Dinah B.

  4. John Luongo says:

    Hi Mo,

    He is a street thug and while he may be surrounded with smart business people this will be a bust!

    To enjoy audiophile music one must first make audiophile music and Jay-Z and most on that 17 panel board of sell outs and hand outs are not making sonic masterpieces!

    I am not a nay sayer or a doubter but you str not looking at this from the side of the Artistic community who, according to Jay-Z, only included 17 members!!

    Sorry but that is just the truth Mo!

    JL

  5. Jef Jaisun says:

    Jay-Z must be using his commission from the Robbie Cano signing.

    Yeah, like I’m going to ditch the thousands of recordings in my own collection to join bleeding edge (read: “Seriously? You’re that self-absorbed?”) quasi-retirees in a rush to add another 20 bucks a month to my exploding media bill.

    Call me when net neutrality puts everything in one Tidy package for a reasonable price. Then maybe. But probably not.

  6. Bill Seipel says:

    If someone can afford a $10,000 stereo, it stands to reason that they will probably OWN their music, rather than rent it. I don’t follow your logic here. Audiophiles I know, won’t go within 20 feet (let alone $20) of streaming services. Plus, it’s ISP dependent.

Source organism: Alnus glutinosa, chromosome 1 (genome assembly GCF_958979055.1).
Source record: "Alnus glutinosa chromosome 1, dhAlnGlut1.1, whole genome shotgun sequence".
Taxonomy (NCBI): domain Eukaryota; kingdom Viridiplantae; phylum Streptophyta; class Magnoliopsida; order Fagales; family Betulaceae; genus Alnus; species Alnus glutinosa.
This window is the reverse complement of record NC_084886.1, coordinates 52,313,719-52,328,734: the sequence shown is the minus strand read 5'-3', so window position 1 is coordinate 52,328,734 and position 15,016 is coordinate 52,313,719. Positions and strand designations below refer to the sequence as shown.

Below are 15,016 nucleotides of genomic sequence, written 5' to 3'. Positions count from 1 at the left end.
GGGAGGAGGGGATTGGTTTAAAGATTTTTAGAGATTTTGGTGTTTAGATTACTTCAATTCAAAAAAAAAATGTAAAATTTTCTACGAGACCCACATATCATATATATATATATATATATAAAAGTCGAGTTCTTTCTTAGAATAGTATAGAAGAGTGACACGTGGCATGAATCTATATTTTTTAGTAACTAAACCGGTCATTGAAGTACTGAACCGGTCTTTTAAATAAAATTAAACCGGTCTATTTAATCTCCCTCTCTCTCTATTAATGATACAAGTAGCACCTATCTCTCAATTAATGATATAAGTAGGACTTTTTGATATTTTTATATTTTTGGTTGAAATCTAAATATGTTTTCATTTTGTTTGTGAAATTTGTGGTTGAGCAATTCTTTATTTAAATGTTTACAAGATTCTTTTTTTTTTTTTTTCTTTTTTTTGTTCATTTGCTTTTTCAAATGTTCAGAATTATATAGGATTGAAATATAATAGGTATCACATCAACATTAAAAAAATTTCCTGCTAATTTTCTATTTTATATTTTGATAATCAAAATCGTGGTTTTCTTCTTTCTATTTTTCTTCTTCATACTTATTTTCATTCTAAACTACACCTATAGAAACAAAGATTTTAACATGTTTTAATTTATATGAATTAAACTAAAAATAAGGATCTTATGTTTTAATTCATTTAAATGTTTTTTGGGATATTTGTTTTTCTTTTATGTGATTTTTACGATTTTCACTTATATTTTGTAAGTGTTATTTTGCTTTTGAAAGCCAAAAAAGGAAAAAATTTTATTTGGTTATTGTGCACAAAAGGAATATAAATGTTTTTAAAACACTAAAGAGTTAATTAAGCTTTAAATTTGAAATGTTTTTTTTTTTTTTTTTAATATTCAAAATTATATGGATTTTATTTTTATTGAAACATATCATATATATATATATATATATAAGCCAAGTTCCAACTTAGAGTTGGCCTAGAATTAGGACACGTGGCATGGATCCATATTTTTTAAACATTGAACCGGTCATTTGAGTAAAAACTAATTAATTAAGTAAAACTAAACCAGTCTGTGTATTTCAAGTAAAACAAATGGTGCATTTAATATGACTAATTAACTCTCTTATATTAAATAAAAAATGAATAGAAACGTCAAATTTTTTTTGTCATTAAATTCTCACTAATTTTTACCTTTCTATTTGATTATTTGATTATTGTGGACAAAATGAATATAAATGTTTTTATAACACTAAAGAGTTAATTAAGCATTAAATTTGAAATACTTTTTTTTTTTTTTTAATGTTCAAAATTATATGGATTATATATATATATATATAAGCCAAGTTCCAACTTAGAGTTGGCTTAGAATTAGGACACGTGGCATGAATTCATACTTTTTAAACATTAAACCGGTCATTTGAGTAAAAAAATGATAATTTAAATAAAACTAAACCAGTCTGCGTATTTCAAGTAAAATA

Furthermore, If the end result of Tidal, is a high quality streaming upgrade from Spotify or Apple, at a higher cost… how does that help artists make more money? That’s what artists are bitching about. Money. Nobody is writing essay after essay about how much the sound quality sucks on streaming services. Everyone talks about the money that isn’t going to artists.
    And what good does that do, if your service pays artists better (do we know the payout metrics for Tidal yet?) but your only market, is 40+ audiophiles.
    Tidal is a waste of space.

  7. drblank says:

    I wouldn’t compare HD Tracks to Spotify or Tidal because they don’t stream music, they sell digital downloads and they cater to “audiophiles’ and audiophiles typically have lots of money in expensive equipment and huge catalogs of music so each person probably collects a lot of content they are itching for. But I haven’t seen their financials.

    ALL streaming music sites, Spotify, Tidal, Beats Music lose money. Here’s the financials for Aspiro, Tidal’s parent company. note the losses.

    http://markets.ft.com/research/Markets/Tearsheets/Financials?s=ASP:STO

    The focus for these companies has to be the bottom line first, if they can’t survive, then they either sell off to someone else, or they shut the doors down.

    NetFlix, on the other hand is profitable, even at a paltry 5% Net Profits to Gross Revenues, but that’s probably largely due because they signed blanket agreements and they apparently don’t pay per movie stream so their costs are a lot less.

  8. Chuck Zwicky says:

    Excellent piece, Moses..!!

  9. This sounds exciting and is very encouraging. Let’s hope that they will pay better royalties than the other platforms. That is what in my opninion will make a difference.

  10. Steve King says:

    Well said Moses! 🙂